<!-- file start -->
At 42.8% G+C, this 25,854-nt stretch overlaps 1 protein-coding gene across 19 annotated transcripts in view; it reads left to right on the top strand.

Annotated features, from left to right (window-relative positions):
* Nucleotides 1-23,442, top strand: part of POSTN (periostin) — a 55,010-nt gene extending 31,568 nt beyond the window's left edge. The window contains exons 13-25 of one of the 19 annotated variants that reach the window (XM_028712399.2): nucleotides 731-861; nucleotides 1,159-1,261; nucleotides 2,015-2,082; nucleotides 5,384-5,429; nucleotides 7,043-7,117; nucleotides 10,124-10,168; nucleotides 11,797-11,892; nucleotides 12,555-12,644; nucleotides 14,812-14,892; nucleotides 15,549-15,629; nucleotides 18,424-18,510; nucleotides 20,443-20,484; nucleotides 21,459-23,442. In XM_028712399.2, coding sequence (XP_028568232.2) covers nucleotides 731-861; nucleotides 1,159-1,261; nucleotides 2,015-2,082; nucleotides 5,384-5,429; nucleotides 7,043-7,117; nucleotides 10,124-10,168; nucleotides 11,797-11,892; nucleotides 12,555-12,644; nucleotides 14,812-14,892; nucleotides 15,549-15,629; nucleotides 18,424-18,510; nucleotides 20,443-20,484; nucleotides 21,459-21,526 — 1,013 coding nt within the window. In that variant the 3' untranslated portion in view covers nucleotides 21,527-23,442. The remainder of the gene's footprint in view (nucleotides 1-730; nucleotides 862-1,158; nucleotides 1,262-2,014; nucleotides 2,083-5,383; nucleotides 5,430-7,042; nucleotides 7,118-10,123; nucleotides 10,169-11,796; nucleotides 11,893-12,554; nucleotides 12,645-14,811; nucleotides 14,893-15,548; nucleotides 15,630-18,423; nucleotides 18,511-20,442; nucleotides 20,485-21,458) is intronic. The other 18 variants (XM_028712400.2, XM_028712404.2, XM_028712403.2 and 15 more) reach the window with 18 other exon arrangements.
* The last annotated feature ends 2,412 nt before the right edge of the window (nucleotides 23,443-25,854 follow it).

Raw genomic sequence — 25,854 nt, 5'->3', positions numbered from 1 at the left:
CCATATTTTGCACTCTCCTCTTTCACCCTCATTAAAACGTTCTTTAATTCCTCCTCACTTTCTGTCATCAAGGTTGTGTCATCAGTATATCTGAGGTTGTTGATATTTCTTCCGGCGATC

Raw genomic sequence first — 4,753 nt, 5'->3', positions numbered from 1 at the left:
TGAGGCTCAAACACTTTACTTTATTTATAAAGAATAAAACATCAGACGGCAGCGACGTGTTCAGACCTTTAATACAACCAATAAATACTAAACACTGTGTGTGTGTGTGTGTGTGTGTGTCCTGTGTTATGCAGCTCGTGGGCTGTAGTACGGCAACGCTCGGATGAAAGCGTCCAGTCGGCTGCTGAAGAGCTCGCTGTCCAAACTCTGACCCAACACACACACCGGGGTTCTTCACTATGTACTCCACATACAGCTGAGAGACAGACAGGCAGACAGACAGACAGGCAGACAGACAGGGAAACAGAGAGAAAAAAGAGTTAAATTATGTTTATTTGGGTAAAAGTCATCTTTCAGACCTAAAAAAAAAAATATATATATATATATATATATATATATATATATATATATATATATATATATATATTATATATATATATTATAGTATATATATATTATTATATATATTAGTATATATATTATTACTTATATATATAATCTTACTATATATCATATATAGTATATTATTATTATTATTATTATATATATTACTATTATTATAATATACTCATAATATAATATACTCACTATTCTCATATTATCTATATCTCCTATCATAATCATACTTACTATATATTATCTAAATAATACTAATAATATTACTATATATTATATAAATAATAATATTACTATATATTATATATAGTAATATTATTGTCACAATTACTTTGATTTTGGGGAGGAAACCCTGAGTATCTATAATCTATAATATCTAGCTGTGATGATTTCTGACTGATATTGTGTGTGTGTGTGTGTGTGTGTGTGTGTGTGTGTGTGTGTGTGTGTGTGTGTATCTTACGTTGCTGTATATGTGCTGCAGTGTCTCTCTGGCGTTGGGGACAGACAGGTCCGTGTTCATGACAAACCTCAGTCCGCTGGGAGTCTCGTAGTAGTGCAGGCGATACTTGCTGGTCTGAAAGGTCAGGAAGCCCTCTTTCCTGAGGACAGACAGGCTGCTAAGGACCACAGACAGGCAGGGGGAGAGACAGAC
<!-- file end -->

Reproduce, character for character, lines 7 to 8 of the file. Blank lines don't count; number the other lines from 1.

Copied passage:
Raw genomic sequence first — 4,753 nt, 5'->3', positions numbered from 1 at the left:
TGAGGCTCAAACACTTTACTTTATTTATAAAGAATAAAACATCAGACGGCAGCGACGTGTTCAGACCTTTAATACAACCAATAAATACTAAACACTGTGTGTGTGTGTGTGTGTGTGTGTCCTGTGTTATGCAGCTCGTGGGCTGTAGTACGGCAACGCTCGGATGAAAGCGTCCAGTCGGCTGCTGAAGAGCTCGCTGTCCAAACTCTGACCCAACACACACACCGGGGTTCTTCACTATGTACTCCACATACAGCTGAGAGACAGACAGGCAGACAGACAGACAGGCAGACAGACAGGGAAACAGAGAGAAAAAAGAGTTAAATTATGTTTATTTGGGTAAAAGTCATCTTTCAGACCTAAAAAAAAAAATATATATATATATATATATATATATATATATATATATATATATATATATATATATTATATATATATATTATAGTATATATATATTATTATATATATTAGTATATATATTATTACTTATATATATAATCTTACTATATATCATATATAGTATATTATTATTATTATTATTATATATATTACTATTATTATAATATACTCATAATATAATATACTCACTATTCTCATATTATCTATATCTCCTATCATAATCATACTTACTATATATTATCTAAATAATACTAATAATATTACTATATATTATATAAATAATAATATTACTATATATTATATATAGTAATATTATTGTCACAATTACTTTGATTTTGGGGAGGAAACCCTGAGTATCTATAATCTATAATATCTAGCTGTGATGATTTCTGACTGATATTGTGTGTGTGTGTGTGTGTGTGTGTGTGTGTGTGTGTGTGTGTGTGTGTGTGTATCTTACGTTGCTGTATATGTGCTGCAGTGTCTCTCTGGCGTTGGGGACAGACAGGTCCGTGTTCATGACAAACCTCAGTCCGCTGGGAGTCTCGTAGTAGTGCAGGCGATACTTGCTGGTCTGAAAGGTCAGGAAGCCCTCTTTCCTGAGGACAGACAGGCTGCTAAGGACCACAGACAGGCAGGGGGAGAGACAGAC